Maryknoll Office for Global Concerns

Home | Contact us | Search
Our mission | MOGC publications | Staff members | Our partners | Contact us
Africa | Asia | Middle East | Latin America | United Nations |
War is not the answer | Arms control/proliferation | U.S. military programs/policies | Security | Alternatives to violence
Maryknoll Land Ethic Process | Climate change | GMOs | Water | U.S. energy policy | Earth Charter |
Trade/Investment | Foreign debt | Millennium Devel. Goals | Corporate accountability | Int'l financial institutions | Work | Economic alternatives
Indigenous peoples | Migrants | Children | Women | People with HIV/AIDS
Educational resources | Contact policymakers | Links | MOGC publications |
Subscribe | NewsNotes archive

Burma: Is Aung San Suu Kyi or the junta on trial?
NewsNotes, July-August 2009

Nobel laureate Aung San Suu Kyi went on trial in May on charges of breaking the terms of her long house arrest. It sparked an international outcry, with growing calls to put Burma’s ruling generals themselves on trial for alleged war crimes and crimes against humanity. The protest apparently led the junta to extend Suu Kyi’s trial, which resumed in late June, to allow additional defense witnesses to testify. The peace prize winner, who has been under house arrest for 13 of the past 19 years, is the world’s only Nobel laureate being held in custody.

Suu Kyi, who turned 64 on June 19, went on trial in Rangoon’s Insein Prison. Her current five-year confinement – extended by a year in 2008 – was set to expire at the end of May. To many observers the trial seemed a sham to keep her confined through national elections scheduled next year.

Suu Kyi’s National League for Democracy won elections in 1990, but the results were nullified. The country has been under military rule since 1962.

Her trial arose after John Yettaw, a 53-year-old U.S. citizen, allegedly swam past security May 3 to her home on the shore of Inya Lake in Rangoon. Suu Kyi, facing a possible five-year prison term, pleaded innocent. She said government security personnel should be held responsible for the breach.

Suu Kyi spoke to several ambassadors May 20 in the courtroom after the government allowed journalists and foreign diplomats in.

“All the paraphernalia of the courtroom is there – the judges, the prosecution, the defense,” British Ambassador Mark Canning said. “But I think this is a story where the conclusion is already scripted. I don’t have any confidence in the outcome. While the access we had today was very welcome, it doesn’t change the fundamental problem.”

Meanwhile, five international jurists have recommended that the UN Security Council establish a commission of inquiry to investigate war crimes and crimes against humanity allegedly committed by the junta. The report examines human rights violations documented by the UN over the past 15 years: sexual violence, forced displacement, torture and extrajudicial killings. The 114-page report, Crimes in Burma, was released in late May by the International Human Rights Clinic at Harvard Law School.

It cites “the destruction, displacement or damage of over 3,000 ethnic nationality villages over the past 12 years – many burned to the ground. This is comparable to the number of villages estimated to have been destroyed or damaged in Darfur.”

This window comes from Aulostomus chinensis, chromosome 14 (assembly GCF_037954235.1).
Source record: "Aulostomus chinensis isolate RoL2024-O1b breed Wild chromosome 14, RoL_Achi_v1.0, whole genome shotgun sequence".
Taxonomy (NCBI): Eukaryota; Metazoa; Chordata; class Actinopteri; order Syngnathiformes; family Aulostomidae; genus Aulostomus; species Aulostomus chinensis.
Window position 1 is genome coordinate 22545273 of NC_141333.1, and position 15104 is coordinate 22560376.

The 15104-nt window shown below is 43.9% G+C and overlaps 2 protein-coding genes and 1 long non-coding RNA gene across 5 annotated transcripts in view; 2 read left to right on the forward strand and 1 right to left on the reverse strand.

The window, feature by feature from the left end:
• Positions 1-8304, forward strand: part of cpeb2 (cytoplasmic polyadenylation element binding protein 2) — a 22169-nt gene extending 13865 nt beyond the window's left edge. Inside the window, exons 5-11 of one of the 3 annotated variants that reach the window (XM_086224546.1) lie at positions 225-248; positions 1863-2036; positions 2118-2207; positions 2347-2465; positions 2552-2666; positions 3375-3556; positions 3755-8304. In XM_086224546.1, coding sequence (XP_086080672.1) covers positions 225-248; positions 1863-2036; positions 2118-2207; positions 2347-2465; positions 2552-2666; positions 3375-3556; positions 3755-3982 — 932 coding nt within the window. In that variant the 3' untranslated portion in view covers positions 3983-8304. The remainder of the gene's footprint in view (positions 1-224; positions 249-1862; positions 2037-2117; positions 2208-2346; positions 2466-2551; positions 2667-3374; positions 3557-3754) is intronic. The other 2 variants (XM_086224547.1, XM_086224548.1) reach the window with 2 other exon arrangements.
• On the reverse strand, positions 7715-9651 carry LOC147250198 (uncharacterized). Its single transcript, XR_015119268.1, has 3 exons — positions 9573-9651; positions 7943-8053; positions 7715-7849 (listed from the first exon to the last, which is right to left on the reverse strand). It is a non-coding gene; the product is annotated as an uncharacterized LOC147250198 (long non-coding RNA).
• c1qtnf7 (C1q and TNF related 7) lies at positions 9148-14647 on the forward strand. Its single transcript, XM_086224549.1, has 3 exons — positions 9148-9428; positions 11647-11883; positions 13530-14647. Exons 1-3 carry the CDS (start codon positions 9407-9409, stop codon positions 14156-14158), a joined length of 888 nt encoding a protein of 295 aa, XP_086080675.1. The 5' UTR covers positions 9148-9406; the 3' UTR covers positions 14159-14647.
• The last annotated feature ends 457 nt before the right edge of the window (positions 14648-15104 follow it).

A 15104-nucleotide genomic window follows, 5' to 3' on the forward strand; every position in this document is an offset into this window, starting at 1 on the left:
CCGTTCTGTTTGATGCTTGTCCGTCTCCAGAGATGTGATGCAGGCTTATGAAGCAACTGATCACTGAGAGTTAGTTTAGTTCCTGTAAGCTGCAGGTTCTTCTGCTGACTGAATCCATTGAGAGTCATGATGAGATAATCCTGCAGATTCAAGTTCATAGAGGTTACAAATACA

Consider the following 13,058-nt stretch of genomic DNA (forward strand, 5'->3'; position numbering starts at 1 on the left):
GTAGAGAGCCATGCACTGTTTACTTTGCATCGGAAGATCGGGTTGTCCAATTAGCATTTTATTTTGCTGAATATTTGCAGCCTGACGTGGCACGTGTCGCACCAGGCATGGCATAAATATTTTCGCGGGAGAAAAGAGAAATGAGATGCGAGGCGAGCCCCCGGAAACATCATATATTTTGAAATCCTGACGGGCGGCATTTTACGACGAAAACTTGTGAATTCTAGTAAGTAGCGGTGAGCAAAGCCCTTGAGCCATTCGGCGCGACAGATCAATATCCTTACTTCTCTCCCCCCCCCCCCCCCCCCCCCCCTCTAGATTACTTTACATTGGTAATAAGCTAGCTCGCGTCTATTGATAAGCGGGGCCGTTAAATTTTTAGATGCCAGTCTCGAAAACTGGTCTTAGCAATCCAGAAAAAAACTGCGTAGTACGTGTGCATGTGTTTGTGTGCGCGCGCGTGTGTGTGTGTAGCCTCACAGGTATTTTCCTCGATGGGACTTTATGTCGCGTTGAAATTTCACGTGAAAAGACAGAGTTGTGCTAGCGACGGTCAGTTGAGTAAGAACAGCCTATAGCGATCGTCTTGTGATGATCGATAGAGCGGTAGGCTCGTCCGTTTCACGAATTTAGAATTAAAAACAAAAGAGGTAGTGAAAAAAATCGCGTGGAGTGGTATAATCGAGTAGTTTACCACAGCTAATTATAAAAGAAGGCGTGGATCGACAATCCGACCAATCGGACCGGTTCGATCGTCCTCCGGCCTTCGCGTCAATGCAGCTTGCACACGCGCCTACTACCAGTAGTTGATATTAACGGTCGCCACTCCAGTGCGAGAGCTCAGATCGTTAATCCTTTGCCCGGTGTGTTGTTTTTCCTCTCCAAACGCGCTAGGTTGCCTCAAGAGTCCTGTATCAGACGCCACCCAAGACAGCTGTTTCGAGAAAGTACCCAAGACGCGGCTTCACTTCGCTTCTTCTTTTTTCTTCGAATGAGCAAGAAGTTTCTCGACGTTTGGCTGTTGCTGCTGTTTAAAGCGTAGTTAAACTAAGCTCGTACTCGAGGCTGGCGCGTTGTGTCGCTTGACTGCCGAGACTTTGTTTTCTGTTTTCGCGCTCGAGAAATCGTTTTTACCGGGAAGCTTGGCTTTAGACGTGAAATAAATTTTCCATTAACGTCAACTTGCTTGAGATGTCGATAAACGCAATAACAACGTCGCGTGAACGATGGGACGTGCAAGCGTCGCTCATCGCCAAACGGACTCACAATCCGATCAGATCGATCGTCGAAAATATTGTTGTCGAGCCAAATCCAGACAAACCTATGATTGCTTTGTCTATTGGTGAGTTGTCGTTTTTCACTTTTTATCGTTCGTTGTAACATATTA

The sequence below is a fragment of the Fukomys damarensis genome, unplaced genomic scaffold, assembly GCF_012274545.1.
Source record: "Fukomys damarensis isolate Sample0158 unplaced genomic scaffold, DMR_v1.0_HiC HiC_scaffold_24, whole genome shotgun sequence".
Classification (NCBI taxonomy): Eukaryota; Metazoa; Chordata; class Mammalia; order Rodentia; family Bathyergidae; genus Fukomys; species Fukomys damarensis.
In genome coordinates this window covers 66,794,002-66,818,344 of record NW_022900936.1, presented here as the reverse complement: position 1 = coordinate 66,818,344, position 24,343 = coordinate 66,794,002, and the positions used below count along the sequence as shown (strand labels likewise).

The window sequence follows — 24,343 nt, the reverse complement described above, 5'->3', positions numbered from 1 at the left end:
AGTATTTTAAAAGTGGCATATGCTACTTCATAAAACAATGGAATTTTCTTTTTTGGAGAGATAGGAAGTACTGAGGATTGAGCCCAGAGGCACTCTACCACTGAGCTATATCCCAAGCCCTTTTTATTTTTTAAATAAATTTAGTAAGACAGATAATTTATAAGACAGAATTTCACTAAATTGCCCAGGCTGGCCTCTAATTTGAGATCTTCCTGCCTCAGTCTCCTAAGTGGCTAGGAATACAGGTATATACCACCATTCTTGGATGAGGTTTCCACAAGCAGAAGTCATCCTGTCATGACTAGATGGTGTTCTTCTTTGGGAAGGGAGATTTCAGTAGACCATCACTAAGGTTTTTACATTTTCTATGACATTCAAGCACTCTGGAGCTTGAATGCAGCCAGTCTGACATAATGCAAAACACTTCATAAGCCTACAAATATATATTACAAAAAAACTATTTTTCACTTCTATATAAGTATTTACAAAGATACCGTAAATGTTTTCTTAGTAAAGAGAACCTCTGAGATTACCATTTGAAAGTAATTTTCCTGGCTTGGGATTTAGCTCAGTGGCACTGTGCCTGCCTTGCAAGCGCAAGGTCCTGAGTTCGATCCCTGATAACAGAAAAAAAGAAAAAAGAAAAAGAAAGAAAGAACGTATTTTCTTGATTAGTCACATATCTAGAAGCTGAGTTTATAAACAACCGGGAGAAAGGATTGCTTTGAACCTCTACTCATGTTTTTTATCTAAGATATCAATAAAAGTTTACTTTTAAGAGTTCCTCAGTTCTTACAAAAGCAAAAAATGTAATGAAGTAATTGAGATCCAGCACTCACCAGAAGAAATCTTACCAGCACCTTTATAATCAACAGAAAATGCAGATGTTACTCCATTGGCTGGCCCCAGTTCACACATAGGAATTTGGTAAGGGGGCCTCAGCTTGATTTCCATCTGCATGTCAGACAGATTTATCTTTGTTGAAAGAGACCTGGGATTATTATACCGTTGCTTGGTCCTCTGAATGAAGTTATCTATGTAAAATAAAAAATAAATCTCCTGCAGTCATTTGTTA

The jurists who prepared the report include South Africa’s Richard Goldstone. He recently led a fact-finding mission to investigate “all violations of international humanitarian law” stemming from Israel’s 22-day assault on Gaza that ended in January. The other jurists were from Britain, Mongolia, the U.S. and Venezuela.
The Security Council has discussed the situation in Burma, notably after the September 2007 crackdown on pro-democracy demonstrators. In May of this year it called for the release of 2,100 political prisoners. However, it has not authorized a commission of inquiry like that requested in the report.

Paulo Sergio Pinheiro, UN Special Rapporteur on Human Rights in Burma from 2000 to 2008, has added his voice in support of a commission of inquiry, with a potential indictment by the International Criminal Court. Pinheiro wrote May 27 in The New York Times that UN representatives had visited Burma 37 times since 1990 in an effort to facilitate dialogue and promote human rights, but the efforts had proved fruitless.

“It is time for the United Nations to take the next logical step: The Security Council must establish a commission of inquiry into crimes against humanity and impunity in Myanmar [Burma],” Pinheiro wrote. “The Security Council took similar steps with regard to Rwanda, Bosnia and Darfur. The situation in Myanmar is equally as critical.”

China, which seems more interested in stability than democracy in its southern neighbor, might well veto such a Security Council resolution, but the effort should be made. Pinheiro cited three important goals a commission of inquiry could accomplish:
“First, it will make the junta accountable for its crimes with a potential indictment by the International Criminal Court. Second, it will address the widespread culture of impunity in Burma. Third, it has the potential to deter future crimes against humanity in Myanmar,” he said.

Pinheiro might have added that the threat of an indictment – with solid international support behind a Security Council resolution – might deter crimes against humanity in other countries, as well.

About us | Privacy Policy | Legal  |  Contact us
© 2010 Maryknoll Office for Global Concerns